Professor Julia Kwong, Department of Sociology, University of Manitoba, Canada, specialises in the sociology of education, and will be speaking on private schools in China, past and present. Professor Kwong has won several awards, including Book of the Year Award 1989 from the American Educational Studies Association.
Professor Benedict Kerklviet heads the Department of Political and Social Change at the Australian National University, Canberra, and his talk is titled "Collapsing Back to the Future: Politics in Vietnam's Red River Delta in the 1970s-1980s (and why this is relevant to the 2000s)." Professor Kerkvliet has published extensively on South East Asia, including several books and numerous papers not only on Vietnam but also on the Philippines and China. He is a Fellow of the Australian Academy of the Humanities.
Mr. Anikendra Nath Sen is an eminent Indian journalist who founded The Sunday Times of India and specialises in conflict coverage. He is currently organising the production of a daily newspaper and FM radio in Kathmandu, Nepal. His illustrated talk for us will be "The Medium is the Message: The Indian Media and Changing Times."
The accommodation reserved for us in Canterbury's newest Hall of Residence is clean, comfortable and inexpensive at only $40.00 per night. It's first come first served, so please book early, using the registration form. Please also advise us of any dietary restrictions.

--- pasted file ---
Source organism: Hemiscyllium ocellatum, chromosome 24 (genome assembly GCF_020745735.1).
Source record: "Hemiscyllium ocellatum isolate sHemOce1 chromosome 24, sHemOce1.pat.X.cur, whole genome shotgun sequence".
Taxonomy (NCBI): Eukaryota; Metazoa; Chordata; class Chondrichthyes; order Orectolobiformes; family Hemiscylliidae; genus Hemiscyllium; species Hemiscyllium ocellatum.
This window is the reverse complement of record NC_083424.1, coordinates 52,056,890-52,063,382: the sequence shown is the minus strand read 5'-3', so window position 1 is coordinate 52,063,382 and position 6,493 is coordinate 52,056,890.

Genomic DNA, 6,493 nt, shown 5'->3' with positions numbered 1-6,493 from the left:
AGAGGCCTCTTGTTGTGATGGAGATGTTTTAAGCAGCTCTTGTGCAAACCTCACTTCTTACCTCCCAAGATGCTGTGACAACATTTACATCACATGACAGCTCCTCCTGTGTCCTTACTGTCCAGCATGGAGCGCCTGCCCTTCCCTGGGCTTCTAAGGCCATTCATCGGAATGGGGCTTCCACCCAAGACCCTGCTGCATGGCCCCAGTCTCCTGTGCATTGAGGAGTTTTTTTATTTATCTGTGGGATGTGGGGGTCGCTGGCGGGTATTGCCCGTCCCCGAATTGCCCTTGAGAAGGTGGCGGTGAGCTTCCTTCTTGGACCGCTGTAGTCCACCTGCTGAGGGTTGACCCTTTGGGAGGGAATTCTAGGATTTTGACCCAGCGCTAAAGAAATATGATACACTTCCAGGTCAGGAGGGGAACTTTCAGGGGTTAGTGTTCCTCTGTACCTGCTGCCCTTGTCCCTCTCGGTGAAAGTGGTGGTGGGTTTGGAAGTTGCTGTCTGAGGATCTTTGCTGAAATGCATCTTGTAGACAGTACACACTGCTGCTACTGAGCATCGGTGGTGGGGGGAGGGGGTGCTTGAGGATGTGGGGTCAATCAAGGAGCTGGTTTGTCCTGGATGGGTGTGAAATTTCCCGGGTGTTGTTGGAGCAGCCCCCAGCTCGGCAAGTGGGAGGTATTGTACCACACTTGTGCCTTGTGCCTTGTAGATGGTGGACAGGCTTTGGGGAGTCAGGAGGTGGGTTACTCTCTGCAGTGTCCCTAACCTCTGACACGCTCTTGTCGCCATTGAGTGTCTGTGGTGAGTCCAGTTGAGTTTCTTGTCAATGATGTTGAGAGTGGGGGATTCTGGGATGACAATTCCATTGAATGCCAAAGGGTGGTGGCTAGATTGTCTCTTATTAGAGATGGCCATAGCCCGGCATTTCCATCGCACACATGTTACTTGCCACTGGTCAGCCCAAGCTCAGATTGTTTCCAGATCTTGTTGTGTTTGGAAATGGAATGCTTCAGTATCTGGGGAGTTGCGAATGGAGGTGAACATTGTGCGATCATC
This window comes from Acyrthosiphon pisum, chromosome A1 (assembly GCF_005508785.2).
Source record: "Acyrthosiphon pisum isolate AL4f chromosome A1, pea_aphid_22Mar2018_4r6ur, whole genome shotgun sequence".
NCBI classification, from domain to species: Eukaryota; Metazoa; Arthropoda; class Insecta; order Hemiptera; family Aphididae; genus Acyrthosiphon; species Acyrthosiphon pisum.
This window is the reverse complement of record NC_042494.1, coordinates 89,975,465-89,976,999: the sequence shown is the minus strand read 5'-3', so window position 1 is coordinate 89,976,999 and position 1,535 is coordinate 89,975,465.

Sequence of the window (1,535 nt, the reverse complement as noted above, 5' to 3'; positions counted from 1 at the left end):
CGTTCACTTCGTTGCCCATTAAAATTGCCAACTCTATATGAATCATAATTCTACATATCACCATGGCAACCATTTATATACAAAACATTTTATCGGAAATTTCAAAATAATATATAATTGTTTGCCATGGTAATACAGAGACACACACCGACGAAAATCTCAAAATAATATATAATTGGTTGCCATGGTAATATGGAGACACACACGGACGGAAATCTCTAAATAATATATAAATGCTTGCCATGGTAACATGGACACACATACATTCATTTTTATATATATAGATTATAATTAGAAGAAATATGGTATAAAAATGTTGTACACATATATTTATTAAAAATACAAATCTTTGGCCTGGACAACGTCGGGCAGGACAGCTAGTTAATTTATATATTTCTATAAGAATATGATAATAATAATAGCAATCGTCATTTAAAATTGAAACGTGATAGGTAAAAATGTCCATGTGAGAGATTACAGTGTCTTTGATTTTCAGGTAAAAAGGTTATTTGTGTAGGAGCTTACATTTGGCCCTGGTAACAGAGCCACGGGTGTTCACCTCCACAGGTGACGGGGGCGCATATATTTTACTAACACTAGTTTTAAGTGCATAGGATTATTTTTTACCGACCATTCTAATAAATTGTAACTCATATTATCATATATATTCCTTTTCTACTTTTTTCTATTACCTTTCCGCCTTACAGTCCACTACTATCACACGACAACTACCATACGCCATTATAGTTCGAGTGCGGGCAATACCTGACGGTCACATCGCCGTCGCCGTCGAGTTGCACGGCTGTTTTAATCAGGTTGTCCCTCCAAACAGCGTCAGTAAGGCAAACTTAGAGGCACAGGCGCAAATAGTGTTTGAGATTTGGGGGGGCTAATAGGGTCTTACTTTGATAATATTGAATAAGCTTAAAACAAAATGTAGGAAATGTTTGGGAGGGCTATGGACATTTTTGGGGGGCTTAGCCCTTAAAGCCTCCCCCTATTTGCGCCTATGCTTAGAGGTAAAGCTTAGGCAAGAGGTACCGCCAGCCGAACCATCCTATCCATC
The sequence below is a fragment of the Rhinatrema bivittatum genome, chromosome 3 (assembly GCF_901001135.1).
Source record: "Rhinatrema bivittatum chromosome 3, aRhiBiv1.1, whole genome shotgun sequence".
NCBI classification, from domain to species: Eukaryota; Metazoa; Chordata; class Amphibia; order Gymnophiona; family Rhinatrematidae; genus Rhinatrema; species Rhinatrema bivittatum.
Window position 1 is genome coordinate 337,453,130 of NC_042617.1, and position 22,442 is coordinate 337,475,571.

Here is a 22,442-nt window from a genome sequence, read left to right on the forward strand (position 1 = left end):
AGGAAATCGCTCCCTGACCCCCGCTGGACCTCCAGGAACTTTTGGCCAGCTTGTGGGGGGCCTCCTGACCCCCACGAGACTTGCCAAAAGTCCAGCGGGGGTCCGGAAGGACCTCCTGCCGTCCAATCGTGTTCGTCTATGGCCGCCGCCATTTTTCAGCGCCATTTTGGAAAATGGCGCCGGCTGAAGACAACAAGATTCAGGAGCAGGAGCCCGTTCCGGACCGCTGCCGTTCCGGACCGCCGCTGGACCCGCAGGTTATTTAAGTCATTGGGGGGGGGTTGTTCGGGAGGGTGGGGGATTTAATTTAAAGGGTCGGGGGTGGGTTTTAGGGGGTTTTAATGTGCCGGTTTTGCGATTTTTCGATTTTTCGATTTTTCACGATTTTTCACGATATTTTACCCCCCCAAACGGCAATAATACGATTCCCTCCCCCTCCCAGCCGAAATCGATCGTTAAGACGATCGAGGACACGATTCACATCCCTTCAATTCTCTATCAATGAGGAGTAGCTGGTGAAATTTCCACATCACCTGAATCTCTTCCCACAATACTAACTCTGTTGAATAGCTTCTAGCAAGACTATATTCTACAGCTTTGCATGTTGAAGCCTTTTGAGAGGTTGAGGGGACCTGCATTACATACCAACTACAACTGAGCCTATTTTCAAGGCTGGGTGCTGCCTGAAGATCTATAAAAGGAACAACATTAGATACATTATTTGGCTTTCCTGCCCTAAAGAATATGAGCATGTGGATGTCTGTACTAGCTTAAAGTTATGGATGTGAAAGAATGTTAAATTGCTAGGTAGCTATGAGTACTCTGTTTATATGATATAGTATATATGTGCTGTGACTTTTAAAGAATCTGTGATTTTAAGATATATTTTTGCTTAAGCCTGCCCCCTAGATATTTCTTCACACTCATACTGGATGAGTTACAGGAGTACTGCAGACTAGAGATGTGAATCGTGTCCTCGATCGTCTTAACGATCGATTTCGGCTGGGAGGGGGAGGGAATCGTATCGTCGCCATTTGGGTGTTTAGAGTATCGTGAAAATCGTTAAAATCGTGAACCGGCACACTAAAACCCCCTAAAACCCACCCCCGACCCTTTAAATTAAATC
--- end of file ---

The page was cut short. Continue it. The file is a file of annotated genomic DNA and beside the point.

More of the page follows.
The Conference dinner will be held at Chung Wah II Chinese restaurant in central Christchurch on the Friday evening. There will be a choice of vegetarian or omnivore menu. The more the merrier, so please purchase your ticket at registration; the cost is yet to be finalised, but please budget around $35 for the dinner. Elaine Dobson (School of Music) is arranging entertainment for the evening.
Call For Papers
Length of presentation: 20 minutes
Language: English only
Information required for paper submission:
Submissions of conference paper for consideration should include the following information:
Full name and title
Email address (preferable)
Fax number (optional)
Title of the paper
Field(s) (choose one or more from the above)
An abstract of up to 200 words
A brief biography of up to 100 words, including PhD thesis title or ONE major publication, to facilitate the Chairperson of your panel session to introduce you.
To submit your paper electronically, we prefer that you send it to the conference email address (click here). We recommend you to paste/type the above required information directly into the message and attach your document files if you have them. To submit your paper by post please send it to:
NZASIA 14th International Conference
Asian Studies Department
University of Canterbury
Private Bag 4800
The Organization Committee will inform participants whether their paper has been accepted for the Conference. Please note that withdrawal of papers after 31 July 2001 may incur a service fee.
C/- Department of Asian Studies
(please note the department's name change)
University of Canterbury